Ordinarily on this state of the facts we would remand to the court below for a new trial. However, the record reveals it is doubtful that the government can supply the defect in the evidence upon a remand. That being the case and in view of the fact that the defendant did not ask for a new trial in the court below, Wright, Federal Practice and Procedure: Criminal § 470 (1969), the judgment of conviction is reversed and the case remanded with directions to enter judgment of acquittal.
Reversed and remanded with directions.
The statutes involved in appellant's conviction, which are here set out in pertinent part, were part of the former National Firearms Act (codified as 26 U.S. C. §§ 5801 through 5862). Subsequent to the filing of the indictment in the instant case, the provisions of the National Firearms Act were amended in toto on October 22, 1968, Pub. L. 90-618 and are now part of the new Gun Control Act of 1968 (codified as 26 U.S.C. §§ 5801 through 5872)
26 U.S.C. § 5848. Definitions
"For purposes of this chapter —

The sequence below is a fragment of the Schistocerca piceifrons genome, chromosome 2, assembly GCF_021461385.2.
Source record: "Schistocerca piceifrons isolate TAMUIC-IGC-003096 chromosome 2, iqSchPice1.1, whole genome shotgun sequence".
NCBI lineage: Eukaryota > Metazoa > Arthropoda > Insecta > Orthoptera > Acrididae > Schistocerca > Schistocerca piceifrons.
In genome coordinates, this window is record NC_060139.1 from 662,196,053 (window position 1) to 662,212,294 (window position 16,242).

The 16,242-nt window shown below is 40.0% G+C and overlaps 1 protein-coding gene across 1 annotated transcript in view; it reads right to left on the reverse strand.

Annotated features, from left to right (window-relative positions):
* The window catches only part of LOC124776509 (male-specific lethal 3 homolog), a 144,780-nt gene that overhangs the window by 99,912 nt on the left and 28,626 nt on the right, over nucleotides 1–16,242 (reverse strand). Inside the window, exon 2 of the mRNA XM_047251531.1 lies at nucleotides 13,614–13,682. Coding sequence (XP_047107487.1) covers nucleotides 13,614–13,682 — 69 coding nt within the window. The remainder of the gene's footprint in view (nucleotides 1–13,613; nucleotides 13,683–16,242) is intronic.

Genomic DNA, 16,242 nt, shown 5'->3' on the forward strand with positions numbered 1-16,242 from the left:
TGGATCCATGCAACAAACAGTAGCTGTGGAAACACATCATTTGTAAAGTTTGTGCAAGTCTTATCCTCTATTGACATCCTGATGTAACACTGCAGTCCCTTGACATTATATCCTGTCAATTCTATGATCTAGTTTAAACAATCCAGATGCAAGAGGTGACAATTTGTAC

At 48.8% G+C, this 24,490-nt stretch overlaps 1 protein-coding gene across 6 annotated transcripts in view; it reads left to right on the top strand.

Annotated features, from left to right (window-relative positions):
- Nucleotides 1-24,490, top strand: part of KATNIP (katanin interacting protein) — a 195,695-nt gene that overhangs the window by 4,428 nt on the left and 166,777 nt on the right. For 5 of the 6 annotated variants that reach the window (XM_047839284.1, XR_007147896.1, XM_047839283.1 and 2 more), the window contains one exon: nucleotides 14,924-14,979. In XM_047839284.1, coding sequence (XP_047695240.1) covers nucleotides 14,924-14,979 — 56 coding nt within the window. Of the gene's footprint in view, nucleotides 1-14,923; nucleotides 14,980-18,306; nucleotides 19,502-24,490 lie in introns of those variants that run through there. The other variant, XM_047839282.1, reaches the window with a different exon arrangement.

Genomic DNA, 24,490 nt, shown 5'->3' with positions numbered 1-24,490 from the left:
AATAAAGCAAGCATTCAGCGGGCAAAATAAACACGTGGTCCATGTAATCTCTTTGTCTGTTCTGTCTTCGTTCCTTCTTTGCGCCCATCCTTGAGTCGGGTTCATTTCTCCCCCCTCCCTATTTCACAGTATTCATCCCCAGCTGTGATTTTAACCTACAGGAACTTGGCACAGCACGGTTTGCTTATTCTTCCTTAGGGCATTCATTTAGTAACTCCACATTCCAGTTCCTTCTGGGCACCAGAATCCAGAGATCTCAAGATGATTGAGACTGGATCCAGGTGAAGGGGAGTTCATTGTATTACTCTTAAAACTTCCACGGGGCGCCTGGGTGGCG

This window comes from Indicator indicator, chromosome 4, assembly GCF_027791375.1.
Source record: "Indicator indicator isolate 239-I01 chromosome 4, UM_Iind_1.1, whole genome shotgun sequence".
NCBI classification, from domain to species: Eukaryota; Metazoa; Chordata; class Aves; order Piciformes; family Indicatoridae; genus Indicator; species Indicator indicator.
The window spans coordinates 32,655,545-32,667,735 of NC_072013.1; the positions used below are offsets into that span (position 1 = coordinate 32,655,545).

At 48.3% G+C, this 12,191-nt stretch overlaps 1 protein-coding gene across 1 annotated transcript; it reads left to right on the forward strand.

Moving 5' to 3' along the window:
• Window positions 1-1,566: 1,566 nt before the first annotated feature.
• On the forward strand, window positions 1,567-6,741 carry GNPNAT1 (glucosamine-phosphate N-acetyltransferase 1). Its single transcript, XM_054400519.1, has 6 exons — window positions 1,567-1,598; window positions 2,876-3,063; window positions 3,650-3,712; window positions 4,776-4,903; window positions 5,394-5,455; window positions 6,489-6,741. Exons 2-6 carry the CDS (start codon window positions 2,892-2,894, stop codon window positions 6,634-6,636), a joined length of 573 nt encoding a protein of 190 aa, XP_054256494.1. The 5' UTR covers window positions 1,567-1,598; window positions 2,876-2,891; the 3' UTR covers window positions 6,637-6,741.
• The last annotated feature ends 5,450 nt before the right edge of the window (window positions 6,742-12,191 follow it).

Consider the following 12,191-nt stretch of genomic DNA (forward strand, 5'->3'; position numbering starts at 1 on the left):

(1) Firearm. — The term `firearm' means a shotgun having a barrels or barrels of less than 18 inches in length, or a rifle having a barrel or barrels of less than 16 inches in length, or any weapon made from a rifle or shotgun (whether by alteration, modification, or otherwise) if such weapon as modified has an overall length of less than 26 inches. * * *
* * * * *
(4) Shotgun. — The term `shotgun' means a weapon designed or redesigned, made or remade, and intended to be fired from the shoulder and designed or redesigned and made or remade to use the energy of the explosive in a fixed shotgun shell to fire through a smooth bore either a number of ball shot or a single projectile for each single pull of the trigger." 26 U.S.C. § 5821. Rate, exceptions, etc.
"(a) Rate. — There shall be levied, collected, and paid upon the making in the United States of any firearm (whether by manufacture, putting together, alteration, any combination thereof, or otherwise) a tax at the rate of $200 for each firearm so made.
* * * * *
(c) By whom paid; when paid. — The tax imposed by subsection (a) shall be paid by the person making the firearm. Such tax shall be paid in advance of the making of the firearm.